Diagnostic Update: Previewing policy changes for antigen tests and monkeypox products

At a monthly town hall with FDA Diagnostics Office leadership, regulators talked about upcoming changes to the expectations for Covid-19 antigen tests and previewed a potential policy shift for monkeypox products.


  • The main update at the August town hall was a preview of impending antigen test policy changes.

    • Antigen tests and sensitivity; Early in the pandemic, the FDA established that the relative lower sensitivity associated with at-home antigen tests could be offset through a serial testing strategy. In effect, the agency has allowed over-the-counter (OTC) antigen tests for Covid-19 to be authorized even with a lower sensitivity per administration of the test, so long as the cumulative sensitivity of multiple tests undertaken in a set amount of time would meet the agency’s performance baseline. Over time, though, it appears that antigen test performance has taken a hit. As AgencyIQ has previously discussed, CDRH Office of In Vitro Diagnostics (OHT7, previously known as OIR) Director Tim Stenzel has declined to tie the increase in the percent of low positives (i.e., individuals with Covid-19 presenting with a low viral load) to the omicron variant of the virus specifically; research to identify a specific driving factor of the issue is still underway.
    • On August 11, CDRH put out a safety communication about antigen tests for Covid-19. That announcement highlighted emerging concerns about the sensitivity of antigen tests, stating that the agency was urging “repeat, or serial testing when people get a negative result with an at-home COVID-19 antigen test,” including recommending additional testing over a longer period of time. While current tests are authorized (e.g., the BinaxNOW Ag Card Home Test) to confirm a negative result after two tests, the new recommendation urges asymptomatic individuals using OTC antigen tests take three tests, each 48 hours apart, to confirm a negative result (two in 48 hours for symptomatic individuals). Per that alert, the agency “encourage[d] at-home COVID-19 antigen test developers with a current Emergency Use Authorization (EUA) to engage with us” about leveraging new evidence.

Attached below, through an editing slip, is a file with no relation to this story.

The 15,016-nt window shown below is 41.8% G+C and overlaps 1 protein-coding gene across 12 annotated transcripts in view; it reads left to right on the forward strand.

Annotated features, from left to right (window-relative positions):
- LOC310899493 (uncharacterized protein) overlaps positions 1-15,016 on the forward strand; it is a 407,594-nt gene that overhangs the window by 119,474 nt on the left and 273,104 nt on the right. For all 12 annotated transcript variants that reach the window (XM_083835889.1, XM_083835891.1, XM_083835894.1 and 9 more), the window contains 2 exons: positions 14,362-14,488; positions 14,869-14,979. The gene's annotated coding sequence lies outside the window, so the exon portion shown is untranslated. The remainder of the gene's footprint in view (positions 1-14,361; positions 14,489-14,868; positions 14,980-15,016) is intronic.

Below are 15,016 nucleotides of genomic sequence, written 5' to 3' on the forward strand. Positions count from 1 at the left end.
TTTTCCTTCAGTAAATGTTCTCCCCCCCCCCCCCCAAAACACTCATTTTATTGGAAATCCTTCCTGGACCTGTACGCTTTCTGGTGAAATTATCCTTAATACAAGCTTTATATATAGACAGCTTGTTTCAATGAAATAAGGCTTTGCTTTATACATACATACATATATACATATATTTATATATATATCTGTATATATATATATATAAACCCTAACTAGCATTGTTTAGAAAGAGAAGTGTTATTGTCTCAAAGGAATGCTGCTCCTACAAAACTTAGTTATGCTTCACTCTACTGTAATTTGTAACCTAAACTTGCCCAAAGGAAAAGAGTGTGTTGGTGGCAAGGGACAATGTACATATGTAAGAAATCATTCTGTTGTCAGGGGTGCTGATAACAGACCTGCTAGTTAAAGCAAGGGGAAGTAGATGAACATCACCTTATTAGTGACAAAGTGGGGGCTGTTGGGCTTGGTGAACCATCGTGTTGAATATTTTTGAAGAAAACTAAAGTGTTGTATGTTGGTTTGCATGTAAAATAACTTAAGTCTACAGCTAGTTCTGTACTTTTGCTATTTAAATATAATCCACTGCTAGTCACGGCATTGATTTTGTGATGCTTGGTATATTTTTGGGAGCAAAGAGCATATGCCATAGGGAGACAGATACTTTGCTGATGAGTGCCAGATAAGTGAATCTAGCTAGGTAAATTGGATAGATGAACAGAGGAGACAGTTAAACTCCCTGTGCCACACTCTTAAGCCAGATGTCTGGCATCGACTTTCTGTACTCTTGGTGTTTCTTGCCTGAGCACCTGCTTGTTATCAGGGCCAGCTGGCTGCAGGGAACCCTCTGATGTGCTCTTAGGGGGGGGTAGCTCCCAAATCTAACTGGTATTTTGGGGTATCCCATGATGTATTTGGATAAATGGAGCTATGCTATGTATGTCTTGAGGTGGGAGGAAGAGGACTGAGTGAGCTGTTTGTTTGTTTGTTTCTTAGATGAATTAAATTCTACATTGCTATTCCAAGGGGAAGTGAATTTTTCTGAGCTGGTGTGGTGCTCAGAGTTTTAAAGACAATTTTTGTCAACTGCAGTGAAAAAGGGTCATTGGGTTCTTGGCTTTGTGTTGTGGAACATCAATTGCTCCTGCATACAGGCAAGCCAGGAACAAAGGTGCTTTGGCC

• Today, Deputy Microbiology Branch Chief Kris Roth previewed new actions for EUA tests. The safety communication cites research currently in pre-print and not yet peer-reviewed from UMass Chan Medical School (and supported by NIH’s RADx Program). The results of that study indicate that increasing testing to 3 times, 48 hours apart was more likely to capture infections, with the updated serial testing strategy detecting over 75% of infections in asymptomatic individuals, rather than about 60% from the two-test method. As Roth stated during the town hall today, OHT7 thinks that the study “can be leveraged” to improve performance of the existing EUA authorized at-home antigen tests.
    • Industry should keep an eye out for more information. Going forward, it appears that OHT7 is currently developing a policy that might require updated labeling for OTC or at-home antigen tests, including those that already have EUAs. While Roth maintained that OHT7 believes it is “critical to public health that these tests remain on market,” changes to the tests’ labeling are likely going to be needed to implement a new testing strategy, based on the UMass study.